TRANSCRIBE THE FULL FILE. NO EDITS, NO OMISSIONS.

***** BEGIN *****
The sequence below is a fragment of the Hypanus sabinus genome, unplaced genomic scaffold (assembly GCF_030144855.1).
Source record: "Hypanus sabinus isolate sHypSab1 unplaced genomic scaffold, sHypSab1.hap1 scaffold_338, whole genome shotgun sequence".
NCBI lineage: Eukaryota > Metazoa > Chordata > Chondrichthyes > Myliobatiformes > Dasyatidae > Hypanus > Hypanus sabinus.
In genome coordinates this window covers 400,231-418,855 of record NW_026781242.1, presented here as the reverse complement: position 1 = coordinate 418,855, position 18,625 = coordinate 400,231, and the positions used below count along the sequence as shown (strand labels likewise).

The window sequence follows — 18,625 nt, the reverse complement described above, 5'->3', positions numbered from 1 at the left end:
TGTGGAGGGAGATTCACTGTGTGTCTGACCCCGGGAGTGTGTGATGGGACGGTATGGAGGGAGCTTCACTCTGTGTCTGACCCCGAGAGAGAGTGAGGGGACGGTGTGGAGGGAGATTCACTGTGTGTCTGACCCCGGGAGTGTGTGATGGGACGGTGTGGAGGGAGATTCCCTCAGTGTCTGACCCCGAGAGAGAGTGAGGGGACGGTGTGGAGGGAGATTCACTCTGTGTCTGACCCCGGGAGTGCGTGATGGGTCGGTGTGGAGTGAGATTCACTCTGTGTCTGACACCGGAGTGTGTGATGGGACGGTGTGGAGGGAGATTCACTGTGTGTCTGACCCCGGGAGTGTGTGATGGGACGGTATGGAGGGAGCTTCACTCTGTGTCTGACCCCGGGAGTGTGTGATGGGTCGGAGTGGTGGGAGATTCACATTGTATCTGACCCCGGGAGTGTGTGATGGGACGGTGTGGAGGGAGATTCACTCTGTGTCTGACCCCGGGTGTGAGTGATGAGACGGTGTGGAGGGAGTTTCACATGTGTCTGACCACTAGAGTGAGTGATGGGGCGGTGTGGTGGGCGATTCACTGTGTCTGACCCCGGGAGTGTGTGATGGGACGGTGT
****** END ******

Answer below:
The sequence below is a fragment of the Hypanus sabinus genome, unplaced genomic scaffold (assembly GCF_030144855.1).
Source record: "Hypanus sabinus isolate sHypSab1 unplaced genomic scaffold, sHypSab1.hap1 scaffold_338, whole genome shotgun sequence".
NCBI lineage: Eukaryota > Metazoa > Chordata > Chondrichthyes > Myliobatiformes > Dasyatidae > Hypanus > Hypanus sabinus.
In genome coordinates this window covers 400,231-418,855 of record NW_026781242.1, presented here as the reverse complement: position 1 = coordinate 418,855, position 18,625 = coordinate 400,231, and the positions used below count along the sequence as shown (strand labels likewise).

The window sequence follows — 18,625 nt, the reverse complement described above, 5'->3', positions numbered from 1 at the left end:
TGTGGAGGGAGATTCACTGTGTGTCTGACCCCGGGAGTGTGTGATGGGACGGTATGGAGGGAGCTTCACTCTGTGTCTGACCCCGAGAGAGAGTGAGGGGACGGTGTGGAGGGAGATTCACTGTGTGTCTGACCCCGGGAGTGTGTGATGGGACGGTGTGGAGGGAGATTCCCTCAGTGTCTGACCCCGAGAGAGAGTGAGGGGACGGTGTGGAGGGAGATTCACTCTGTGTCTGACCCCGGGAGTGCGTGATGGGTCGGTGTGGAGTGAGATTCACTCTGTGTCTGACACCGGAGTGTGTGATGGGACGGTGTGGAGGGAGATTCACTGTGTGTCTGACCCCGGGAGTGTGTGATGGGACGGTATGGAGGGAGCTTCACTCTGTGTCTGACCCCGGGAGTGTGTGATGGGTCGGAGTGGTGGGAGATTCACATTGTATCTGACCCCGGGAGTGTGTGATGGGACGGTGTGGAGGGAGATTCACTCTGTGTCTGACCCCGGGTGTGAGTGATGAGACGGTGTGGAGGGAGTTTCACATGTGTCTGACCACTAGAGTGAGTGATGGGGCGGTGTGGTGGGCGATTCACTGTGTCTGACCCCGGGAGTGTGTGATGGGACGGTGT